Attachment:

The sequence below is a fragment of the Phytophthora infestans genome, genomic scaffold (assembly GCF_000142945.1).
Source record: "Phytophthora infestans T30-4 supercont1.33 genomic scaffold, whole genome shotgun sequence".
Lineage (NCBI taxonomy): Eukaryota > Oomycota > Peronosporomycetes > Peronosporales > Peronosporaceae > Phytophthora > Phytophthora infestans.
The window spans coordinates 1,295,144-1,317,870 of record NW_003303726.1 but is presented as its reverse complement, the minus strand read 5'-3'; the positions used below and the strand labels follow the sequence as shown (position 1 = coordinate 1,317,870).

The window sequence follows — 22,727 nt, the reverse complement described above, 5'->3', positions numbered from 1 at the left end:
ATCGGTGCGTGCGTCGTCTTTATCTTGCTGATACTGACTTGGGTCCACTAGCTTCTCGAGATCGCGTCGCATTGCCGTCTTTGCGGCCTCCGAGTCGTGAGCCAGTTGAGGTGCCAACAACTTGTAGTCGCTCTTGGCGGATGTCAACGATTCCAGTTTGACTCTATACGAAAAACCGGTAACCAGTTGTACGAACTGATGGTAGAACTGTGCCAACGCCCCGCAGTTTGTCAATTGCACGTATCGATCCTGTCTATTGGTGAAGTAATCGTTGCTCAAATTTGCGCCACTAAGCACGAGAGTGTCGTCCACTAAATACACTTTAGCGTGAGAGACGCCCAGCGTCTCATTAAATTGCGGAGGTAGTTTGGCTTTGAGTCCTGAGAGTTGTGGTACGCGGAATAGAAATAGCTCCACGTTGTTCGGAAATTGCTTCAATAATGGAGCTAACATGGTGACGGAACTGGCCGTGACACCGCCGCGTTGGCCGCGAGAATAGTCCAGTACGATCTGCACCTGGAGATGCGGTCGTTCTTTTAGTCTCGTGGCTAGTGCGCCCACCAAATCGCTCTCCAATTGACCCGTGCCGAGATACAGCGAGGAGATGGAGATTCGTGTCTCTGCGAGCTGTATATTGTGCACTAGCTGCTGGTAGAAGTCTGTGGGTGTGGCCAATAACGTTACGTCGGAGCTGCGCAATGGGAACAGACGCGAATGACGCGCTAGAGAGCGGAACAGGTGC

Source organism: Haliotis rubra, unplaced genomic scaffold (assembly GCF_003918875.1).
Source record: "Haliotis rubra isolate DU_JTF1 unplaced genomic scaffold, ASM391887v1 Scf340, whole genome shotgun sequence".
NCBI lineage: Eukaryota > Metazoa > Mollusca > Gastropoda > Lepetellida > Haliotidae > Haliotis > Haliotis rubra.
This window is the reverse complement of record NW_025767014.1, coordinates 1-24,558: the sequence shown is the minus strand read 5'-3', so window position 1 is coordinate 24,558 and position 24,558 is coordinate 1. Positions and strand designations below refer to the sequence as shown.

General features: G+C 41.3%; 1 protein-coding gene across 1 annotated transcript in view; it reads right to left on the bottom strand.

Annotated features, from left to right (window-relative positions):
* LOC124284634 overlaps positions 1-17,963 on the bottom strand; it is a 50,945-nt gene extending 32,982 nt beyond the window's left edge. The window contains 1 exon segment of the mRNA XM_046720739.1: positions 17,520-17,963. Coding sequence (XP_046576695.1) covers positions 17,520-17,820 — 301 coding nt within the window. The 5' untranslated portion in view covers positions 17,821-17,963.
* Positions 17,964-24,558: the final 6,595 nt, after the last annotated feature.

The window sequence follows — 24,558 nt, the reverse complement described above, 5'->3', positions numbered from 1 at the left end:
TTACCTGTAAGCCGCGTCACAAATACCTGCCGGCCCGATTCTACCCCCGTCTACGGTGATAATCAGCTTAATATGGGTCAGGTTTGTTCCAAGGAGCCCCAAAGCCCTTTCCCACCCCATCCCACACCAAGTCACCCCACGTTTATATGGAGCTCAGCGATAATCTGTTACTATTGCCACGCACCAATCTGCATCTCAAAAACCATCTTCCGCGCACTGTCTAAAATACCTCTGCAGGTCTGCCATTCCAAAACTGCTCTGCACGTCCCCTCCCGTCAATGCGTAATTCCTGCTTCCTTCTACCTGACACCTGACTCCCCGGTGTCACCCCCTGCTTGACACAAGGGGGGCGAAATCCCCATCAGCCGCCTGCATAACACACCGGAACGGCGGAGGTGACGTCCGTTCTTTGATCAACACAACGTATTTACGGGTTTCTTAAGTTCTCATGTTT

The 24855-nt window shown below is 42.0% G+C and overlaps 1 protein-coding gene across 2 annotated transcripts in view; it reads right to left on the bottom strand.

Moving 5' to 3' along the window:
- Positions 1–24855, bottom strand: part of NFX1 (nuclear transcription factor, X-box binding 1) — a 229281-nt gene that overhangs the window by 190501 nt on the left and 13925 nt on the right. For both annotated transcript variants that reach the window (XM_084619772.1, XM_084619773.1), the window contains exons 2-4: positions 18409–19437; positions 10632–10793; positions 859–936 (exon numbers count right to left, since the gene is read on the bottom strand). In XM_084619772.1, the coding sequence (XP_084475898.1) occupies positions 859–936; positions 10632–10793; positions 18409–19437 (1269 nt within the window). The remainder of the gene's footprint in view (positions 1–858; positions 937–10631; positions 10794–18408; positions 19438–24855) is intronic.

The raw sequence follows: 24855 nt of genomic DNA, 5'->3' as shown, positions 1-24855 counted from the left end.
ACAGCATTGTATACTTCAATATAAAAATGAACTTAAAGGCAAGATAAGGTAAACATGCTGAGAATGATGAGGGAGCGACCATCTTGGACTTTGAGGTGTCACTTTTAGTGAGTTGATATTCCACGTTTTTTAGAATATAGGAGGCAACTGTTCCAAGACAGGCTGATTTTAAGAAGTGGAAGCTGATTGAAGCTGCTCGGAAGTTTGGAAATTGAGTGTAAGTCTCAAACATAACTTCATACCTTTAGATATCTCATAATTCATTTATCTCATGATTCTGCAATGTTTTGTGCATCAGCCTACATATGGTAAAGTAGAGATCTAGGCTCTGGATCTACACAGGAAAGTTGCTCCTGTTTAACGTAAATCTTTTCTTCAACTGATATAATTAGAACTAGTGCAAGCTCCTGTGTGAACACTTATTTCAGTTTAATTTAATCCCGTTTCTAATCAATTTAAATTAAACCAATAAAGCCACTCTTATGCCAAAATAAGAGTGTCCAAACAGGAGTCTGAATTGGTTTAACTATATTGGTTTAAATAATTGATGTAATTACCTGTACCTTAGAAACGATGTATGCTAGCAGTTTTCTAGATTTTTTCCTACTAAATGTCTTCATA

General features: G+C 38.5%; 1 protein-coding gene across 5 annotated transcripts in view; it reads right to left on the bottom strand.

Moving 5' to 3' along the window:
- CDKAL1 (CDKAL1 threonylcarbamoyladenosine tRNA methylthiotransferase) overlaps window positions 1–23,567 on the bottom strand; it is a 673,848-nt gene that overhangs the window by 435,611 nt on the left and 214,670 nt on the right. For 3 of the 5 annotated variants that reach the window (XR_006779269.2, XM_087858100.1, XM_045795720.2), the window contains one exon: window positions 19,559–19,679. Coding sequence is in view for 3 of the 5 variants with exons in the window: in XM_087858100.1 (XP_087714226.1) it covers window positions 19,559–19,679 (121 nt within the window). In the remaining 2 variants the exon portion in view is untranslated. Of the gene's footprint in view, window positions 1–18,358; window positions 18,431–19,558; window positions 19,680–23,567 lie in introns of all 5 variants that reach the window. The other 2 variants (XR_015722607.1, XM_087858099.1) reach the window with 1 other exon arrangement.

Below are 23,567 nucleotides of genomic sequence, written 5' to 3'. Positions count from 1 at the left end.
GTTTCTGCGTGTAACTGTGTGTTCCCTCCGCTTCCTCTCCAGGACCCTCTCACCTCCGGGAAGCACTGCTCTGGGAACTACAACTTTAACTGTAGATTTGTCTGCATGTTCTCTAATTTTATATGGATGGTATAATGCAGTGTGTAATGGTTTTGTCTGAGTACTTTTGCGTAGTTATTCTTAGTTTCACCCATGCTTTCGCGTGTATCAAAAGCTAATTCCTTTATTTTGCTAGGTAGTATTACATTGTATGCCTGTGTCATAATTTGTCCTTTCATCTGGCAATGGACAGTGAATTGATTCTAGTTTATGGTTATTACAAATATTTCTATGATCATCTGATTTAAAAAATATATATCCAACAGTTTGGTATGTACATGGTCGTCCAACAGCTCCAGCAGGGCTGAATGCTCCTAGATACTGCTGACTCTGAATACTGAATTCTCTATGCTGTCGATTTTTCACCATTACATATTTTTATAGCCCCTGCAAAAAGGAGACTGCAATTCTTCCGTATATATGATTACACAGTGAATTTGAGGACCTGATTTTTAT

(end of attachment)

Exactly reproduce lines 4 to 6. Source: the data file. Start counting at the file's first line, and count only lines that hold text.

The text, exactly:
The window spans coordinates 1,295,144-1,317,870 of record NW_003303726.1 but is presented as its reverse complement, the minus strand read 5'-3'; the positions used below and the strand labels follow the sequence as shown (position 1 = coordinate 1,317,870).

The window sequence follows — 22,727 nt, the reverse complement described above, 5'->3', positions numbered from 1 at the left end:
ATCGGTGCGTGCGTCGTCTTTATCTTGCTGATACTGACTTGGGTCCACTAGCTTCTCGAGATCGCGTCGCATTGCCGTCTTTGCGGCCTCCGAGTCGTGAGCCAGTTGAGGTGCCAACAACTTGTAGTCGCTCTTGGCGGATGTCAACGATTCCAGTTTGACTCTATACGAAAAACCGGTAACCAGTTGTACGAACTGATGGTAGAACTGTGCCAACGCCCCGCAGTTTGTCAATTGCACGTATCGATCCTGTCTATTGGTGAAGTAATCGTTGCTCAAATTTGCGCCACTAAGCACGAGAGTGTCGTCCACTAAATACACTTTAGCGTGAGAGACGCCCAGCGTCTCATTAAATTGCGGAGGTAGTTTGGCTTTGAGTCCTGAGAGTTGTGGTACGCGGAATAGAAATAGCTCCACGTTGTTCGGAAATTGCTTCAATAATGGAGCTAACATGGTGACGGAACTGGCCGTGACACCGCCGCGTTGGCCGCGAGAATAGTCCAGTACGATCTGCACCTGGAGATGCGGTCGTTCTTTTAGTCTCGTGGCTAGTGCGCCCACCAAATCGCTCTCCAATTGACCCGTGCCGAGATACAGCGAGGAGATGGAGATTCGTGTCTCTGCGAGCTGTATATTGTGCACTAGCTGCTGGTAGAAGTCTGTGGGTGTGGCCAATAACGTTACGTCGGAGCTGCGCAATGGGAACAGACGCGAATGACGCGCTAGAGAGCGGAACAGGTGC